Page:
Cafe owner Jacqueline Haywood, 57, said: ‘It’s a rare day that we don’t call the police to report it but they tell us they don’t have the manpower to properly clamp down. The last three summers have been bad but this year it’s even worse. Kids have been coming in from Exeter during the lockdown. We’ve had outdoor furniture smashed up.’
In the upmarket spa town of Harrogate, North Yorkshire, locals quip that they are host to the ‘Unofficial Covid Festival’. Almost every night, hundreds of youths, most of school age, gather in the town’s park, The Stray, where the heavy fug of cannabis smoke fills the air.
Every morning it is left to good samaritans and council workers to clear up the blanket of empty beer bottles and rubbish the youths leave behind. ‘We’re absolutely sick of it,’ said a woman in her 70s whose flat overlooks the park. She added: ‘Most of us are just praying for the day they all go back to school. For me, it can’t be soon enough.’
On the outskirts of the London park on Thursday evening, our reporters witnessed teenagers inhaling hippy crack from brightly coloured balloons.
Some scantily clad young girls were spotted running around in circles, seemingly high on the gas that temporarily starves the brain of oxygen.
As the sun set, two men pulled up in a sports car outside a church and began brazenly selling the balloons from the back of the vehicle. Two young girls, who looked around 15 years old, giddily sucked in the gas from balloons.
They were joined by three male teenagers, who passed a large joint around as they sat on the grass which was littered with empty bottles of alcohol.
Underage teenagers swigged on cans of cheap lager on Wandsworth Common, South London, on Wednesday night.
Groups of children, who looked around 14 and 15, were spotted hanging outside a corner shop nearby as older boys went in to buy the alcohol for them.
Later in the evening, three male teenagers were seen swaying in the street. One of them collapsed on the floor and drunkenly sat up against a parking meter with his eyes closed. The debauched scenes have alarmed charities and campaigners who fear the lockdown will cause lifelong damage to young people.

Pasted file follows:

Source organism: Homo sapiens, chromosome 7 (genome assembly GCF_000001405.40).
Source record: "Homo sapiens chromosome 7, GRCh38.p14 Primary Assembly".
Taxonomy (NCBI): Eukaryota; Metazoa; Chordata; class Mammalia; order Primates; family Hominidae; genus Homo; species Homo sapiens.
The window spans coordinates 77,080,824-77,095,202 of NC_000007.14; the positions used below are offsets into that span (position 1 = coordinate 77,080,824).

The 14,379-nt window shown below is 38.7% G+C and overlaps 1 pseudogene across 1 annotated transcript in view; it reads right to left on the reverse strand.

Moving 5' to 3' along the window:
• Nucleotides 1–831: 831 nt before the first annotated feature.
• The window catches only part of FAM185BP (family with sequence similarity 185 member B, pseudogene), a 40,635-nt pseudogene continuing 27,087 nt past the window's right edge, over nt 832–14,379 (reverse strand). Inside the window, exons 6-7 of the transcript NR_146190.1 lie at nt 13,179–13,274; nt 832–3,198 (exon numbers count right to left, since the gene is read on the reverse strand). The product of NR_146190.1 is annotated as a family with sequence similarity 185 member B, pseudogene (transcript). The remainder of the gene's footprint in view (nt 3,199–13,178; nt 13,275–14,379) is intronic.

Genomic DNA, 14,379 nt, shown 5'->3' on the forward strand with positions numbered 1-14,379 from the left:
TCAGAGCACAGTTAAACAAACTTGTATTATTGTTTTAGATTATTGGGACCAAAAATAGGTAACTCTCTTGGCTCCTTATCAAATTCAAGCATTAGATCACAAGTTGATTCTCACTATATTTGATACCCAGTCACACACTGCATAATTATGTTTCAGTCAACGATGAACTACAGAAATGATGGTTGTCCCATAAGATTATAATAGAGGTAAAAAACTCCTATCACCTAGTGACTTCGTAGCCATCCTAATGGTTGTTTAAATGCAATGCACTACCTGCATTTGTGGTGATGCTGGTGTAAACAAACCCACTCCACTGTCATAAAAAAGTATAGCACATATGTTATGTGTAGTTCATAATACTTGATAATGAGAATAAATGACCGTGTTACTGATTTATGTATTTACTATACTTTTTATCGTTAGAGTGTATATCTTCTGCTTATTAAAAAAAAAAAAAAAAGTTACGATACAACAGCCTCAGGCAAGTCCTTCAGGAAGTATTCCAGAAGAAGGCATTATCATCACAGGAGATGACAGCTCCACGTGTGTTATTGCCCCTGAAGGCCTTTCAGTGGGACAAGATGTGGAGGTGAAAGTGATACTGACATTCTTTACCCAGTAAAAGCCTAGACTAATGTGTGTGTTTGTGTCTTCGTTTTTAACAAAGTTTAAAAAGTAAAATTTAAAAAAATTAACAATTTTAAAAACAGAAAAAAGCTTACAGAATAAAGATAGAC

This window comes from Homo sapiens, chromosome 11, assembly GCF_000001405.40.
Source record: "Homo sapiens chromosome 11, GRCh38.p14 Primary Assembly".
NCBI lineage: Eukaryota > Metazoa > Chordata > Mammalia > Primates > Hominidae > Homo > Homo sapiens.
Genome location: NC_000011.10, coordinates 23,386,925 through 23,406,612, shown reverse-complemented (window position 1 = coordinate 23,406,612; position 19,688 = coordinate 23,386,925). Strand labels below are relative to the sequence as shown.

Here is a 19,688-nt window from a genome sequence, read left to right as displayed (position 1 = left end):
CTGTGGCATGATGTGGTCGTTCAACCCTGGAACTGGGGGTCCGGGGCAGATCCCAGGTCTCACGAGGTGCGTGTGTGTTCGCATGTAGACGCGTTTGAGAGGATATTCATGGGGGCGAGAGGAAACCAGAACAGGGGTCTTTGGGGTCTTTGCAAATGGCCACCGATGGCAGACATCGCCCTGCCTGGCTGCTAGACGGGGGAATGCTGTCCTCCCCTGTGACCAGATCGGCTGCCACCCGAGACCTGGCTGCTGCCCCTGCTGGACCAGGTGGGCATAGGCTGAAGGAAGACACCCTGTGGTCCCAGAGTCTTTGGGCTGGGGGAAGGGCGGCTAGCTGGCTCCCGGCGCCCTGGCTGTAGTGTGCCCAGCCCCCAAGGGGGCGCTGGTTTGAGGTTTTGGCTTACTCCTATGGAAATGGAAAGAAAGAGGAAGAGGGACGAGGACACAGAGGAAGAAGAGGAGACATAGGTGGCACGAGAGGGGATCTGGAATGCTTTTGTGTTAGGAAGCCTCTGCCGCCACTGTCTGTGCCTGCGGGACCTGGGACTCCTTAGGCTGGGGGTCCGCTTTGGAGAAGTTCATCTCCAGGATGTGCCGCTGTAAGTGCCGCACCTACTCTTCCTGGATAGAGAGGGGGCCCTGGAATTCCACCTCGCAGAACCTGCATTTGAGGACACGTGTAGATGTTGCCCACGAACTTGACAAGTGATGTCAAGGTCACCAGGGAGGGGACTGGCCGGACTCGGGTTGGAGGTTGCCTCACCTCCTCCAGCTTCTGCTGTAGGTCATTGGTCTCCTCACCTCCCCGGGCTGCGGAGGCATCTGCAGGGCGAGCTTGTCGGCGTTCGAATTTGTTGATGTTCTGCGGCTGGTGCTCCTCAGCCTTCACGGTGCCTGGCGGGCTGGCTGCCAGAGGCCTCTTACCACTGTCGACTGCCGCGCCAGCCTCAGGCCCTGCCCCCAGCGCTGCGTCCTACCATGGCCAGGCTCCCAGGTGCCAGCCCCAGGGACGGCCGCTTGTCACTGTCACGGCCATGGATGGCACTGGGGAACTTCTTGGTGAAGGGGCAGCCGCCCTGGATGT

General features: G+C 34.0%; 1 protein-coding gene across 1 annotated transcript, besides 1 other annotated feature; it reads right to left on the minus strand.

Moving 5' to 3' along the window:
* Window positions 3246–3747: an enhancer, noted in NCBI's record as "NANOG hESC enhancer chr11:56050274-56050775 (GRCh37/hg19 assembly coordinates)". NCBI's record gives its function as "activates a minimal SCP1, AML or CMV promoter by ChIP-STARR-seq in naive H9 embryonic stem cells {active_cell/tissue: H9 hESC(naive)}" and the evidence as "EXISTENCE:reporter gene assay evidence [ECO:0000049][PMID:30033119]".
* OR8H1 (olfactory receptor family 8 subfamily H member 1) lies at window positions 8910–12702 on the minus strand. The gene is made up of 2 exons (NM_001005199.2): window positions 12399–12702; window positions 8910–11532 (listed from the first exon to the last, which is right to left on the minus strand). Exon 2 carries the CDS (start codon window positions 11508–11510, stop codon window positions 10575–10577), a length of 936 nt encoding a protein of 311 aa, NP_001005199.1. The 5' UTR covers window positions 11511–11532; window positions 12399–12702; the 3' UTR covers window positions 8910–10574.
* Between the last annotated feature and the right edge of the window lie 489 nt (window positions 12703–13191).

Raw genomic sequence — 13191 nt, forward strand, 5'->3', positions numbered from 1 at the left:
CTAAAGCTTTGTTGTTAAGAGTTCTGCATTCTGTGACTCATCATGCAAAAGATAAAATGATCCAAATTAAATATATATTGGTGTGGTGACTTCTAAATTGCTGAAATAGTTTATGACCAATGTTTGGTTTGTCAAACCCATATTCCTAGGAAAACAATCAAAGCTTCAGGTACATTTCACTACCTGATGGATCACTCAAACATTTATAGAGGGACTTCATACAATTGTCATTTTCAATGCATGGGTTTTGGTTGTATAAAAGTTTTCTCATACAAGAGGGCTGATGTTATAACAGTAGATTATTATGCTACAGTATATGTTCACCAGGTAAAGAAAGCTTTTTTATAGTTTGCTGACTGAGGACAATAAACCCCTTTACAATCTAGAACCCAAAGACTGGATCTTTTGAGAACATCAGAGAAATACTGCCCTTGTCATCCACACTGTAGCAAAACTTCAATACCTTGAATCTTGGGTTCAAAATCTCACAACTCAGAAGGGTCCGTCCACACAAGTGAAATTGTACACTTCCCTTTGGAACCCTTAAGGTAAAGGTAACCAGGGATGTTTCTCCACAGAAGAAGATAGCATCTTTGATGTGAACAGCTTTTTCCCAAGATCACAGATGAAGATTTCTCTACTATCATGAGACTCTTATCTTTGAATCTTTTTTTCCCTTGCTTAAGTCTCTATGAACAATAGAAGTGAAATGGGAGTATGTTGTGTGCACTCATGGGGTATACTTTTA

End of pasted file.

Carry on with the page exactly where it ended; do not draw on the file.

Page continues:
Rebecca Brown, chief executive of victim support charity ASB Help, said: ‘We know that anti-social behaviour is a gateway into serious criminal behaviour for young people. Organised crime groups are deploying sophisticated methods to exploit, recruit and manipulate young people who would ordinarily be safeguarded by the school system.’
Two girls partying in Hove. For hundreds of thousands of parents – concerned that their teenagers are losing their way – the return to school cannot come soon enough
James Simmonds-Read, of the Children’s Society, which helps children to escape from gangs, warned that county lines criminals were busy grooming children during the lockdown, including middle-class teenagers.
He said: ‘We are seeing children from more affluent backgrounds, who are attending private schools…We know for sure that parks are a place where children are identified, groomed and exploited.’
A recent report by the National Youth Agency warned: ‘With schools, colleges and youth centres closed, many young people are now in potentially unsafe environments.’
Alarmingly, the charity said as many as 300,000 children now know someone in a gang.
Youth workers in Berkshire, Buckinghamshire and Oxfordshire said criminals are currently competing to recruit young people to carry and sell drugs to expand their reach with new supply lines.
Former Education Secretary Justine Greening last night hit out at the Government for failing to plan for the ‘entirely foreseeable’ problem of bored youths congregating.
She said: ‘The Government could have called in [Met Police Commissioner] Cressida Dick right at the beginning of this to say, “If this nice weather keeps going and the kids are out of school, they are going to want to see their friends”. And it doesn’t take a genius to know there might be some trouble and actually, isn’t that why we do loads of summer activities for them when they are out of school?’
She said that a ‘joined-up’ strategy should have involved the teaching unions from the start, adding: ‘Parents wanted to see unions round the table coming up with solutions too, instead of children’s education just becoming a political football.’